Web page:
Monday, March 19, 2007

DC follow up and a call to the Cycling Industry; (UPDATED)

As I mentioned about a week ago, I recently attended the National Bike Summit in Washington, DC with my Haro-family coworker Jill Hamilton.

Jill and I attended this very important lobbying junket as guests of Bikes Belong, the fine folks who work tirelessly to make sure that the cycling industry gets a voice at the legislative table. Along with the League of American Bicyclists, these two organizations work to put together the National Bike Summit.

This year's Summit drew around 450 attendees. People from all walks of the bicycle advocacy spectrum- industry, retailers, bike clubs, city, regional, state and national advocacy groups... you name it. Some were there to support Safe Routes to School, some were there to lobby for more trail access, others were there to get bicycle commuters the same sort of tax break/ incentives that other folks get for commuting by bus or carpool and then there were folks (like me) who were focused on the Complete Streets initiative. It was a very diverse group and all of us joined together for the greater good of cycling, in the broader sense. Altruistic as it sounds, it is the truth and I was very proud to be a part of it.

I don't know how it is possible to go to DC and not feel inspired by the sight of our country's legislative power in action. It was actually awe inspiring and this is coming from one of the least political people you'll ever meet. I still came away from DC with a new sense of energy and desire to work towards greater cycling advocacy issues.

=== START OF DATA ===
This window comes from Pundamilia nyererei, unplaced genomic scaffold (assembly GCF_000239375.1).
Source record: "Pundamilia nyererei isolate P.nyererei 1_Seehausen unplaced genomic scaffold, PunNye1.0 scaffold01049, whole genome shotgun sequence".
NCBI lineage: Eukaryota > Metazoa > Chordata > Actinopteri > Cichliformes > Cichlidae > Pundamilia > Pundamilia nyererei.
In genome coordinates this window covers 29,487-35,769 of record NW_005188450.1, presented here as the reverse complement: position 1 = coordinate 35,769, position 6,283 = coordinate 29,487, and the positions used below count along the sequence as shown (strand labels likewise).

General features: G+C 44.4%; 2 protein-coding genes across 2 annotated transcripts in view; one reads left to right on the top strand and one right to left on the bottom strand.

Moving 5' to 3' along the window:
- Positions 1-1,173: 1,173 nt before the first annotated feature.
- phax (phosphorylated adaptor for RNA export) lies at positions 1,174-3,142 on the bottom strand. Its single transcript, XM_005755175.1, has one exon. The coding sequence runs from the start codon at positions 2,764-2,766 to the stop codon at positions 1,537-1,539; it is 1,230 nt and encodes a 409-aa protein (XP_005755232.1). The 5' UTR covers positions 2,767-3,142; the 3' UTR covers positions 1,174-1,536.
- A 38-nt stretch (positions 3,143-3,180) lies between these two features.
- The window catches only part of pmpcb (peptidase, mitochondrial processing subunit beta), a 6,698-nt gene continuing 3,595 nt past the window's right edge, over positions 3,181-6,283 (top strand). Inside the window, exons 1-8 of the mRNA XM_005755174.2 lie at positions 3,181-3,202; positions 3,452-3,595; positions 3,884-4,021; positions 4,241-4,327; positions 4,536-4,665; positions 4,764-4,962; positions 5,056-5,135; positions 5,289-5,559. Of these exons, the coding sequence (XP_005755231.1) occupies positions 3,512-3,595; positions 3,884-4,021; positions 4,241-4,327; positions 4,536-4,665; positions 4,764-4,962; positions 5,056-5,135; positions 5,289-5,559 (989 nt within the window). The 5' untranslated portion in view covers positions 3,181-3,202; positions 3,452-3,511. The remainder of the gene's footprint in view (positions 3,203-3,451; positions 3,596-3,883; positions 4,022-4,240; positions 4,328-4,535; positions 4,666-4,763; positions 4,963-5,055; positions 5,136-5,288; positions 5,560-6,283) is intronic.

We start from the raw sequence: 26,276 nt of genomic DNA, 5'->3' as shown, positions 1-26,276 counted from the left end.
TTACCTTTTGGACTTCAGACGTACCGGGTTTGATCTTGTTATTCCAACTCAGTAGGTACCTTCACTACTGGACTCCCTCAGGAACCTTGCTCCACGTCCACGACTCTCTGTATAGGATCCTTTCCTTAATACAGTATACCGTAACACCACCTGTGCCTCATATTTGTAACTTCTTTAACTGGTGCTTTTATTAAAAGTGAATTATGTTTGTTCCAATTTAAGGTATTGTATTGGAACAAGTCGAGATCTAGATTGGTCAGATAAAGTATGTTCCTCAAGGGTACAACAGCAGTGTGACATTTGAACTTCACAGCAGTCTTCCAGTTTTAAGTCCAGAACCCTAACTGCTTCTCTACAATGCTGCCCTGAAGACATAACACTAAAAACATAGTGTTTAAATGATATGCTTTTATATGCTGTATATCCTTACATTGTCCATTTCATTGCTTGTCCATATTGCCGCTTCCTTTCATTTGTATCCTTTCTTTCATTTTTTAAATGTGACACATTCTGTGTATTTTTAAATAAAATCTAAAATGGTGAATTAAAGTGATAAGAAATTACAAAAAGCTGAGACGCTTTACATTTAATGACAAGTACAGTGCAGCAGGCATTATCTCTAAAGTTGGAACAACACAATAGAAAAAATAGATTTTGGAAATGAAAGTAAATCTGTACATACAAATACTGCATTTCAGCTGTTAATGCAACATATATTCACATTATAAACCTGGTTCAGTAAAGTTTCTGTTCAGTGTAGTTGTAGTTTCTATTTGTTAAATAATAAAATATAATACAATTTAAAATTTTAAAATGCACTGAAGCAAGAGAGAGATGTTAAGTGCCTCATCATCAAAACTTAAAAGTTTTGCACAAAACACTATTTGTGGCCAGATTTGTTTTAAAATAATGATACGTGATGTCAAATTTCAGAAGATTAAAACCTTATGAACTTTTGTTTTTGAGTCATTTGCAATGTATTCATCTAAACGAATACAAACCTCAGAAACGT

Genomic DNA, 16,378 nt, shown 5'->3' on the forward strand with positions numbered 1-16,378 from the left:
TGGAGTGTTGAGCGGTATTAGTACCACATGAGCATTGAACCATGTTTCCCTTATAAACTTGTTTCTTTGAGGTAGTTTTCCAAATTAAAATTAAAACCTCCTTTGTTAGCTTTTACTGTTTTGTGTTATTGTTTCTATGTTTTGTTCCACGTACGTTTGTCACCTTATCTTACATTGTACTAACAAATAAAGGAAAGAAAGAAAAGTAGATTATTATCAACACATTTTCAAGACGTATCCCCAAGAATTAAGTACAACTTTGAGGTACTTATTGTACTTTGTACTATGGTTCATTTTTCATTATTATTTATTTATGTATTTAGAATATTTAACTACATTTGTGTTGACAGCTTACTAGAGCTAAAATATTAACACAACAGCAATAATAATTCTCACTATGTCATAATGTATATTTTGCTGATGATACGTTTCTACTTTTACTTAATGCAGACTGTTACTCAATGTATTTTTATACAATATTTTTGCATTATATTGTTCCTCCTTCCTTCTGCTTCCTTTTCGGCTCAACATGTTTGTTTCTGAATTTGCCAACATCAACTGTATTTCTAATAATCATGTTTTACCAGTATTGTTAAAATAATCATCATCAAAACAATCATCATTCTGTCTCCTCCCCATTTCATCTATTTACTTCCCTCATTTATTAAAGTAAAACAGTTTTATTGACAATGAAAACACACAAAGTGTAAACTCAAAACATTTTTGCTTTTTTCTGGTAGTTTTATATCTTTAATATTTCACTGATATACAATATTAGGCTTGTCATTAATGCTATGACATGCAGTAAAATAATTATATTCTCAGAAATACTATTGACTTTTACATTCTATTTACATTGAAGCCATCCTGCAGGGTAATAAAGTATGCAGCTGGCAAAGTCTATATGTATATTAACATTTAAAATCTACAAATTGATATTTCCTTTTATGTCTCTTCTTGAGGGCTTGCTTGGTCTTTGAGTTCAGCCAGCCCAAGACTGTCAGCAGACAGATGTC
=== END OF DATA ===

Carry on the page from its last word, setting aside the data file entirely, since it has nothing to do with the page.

You will hear me talk more about advocacy here and at that other place where I talk my fool head off. Advocacy is going to become a bigger focus for me, so I hope you'll put up with it. Here's the thing; too few cycling industry companies participate in advocacy and only a handful of folks showed up to the Summit. John Burke from Trek was there, Chris Fortune from Saris Group was there, Ariadne Scott from Specialized was there (along with a couple other folks) and Don Palermini from Bell Sports was there. There were others who were there and I apologize for missing your names, those folks are the ones I remember off the top of my head. Needless to say, industry folks were outnumbered quite a bit by the other non-industry folks. The non-industry folks do a fantastic job of making our lives easier, but it is time that we- as a whole- stepped up and added more to the efforts. Since I know that I get quite a few industry folks reading this site, I am putting out the challenge and invitation to be a bigger and more vocal part of the advocacy process. I am going to keep asking for more folks to become involved and I will be working on local and regional things that I can help with as well.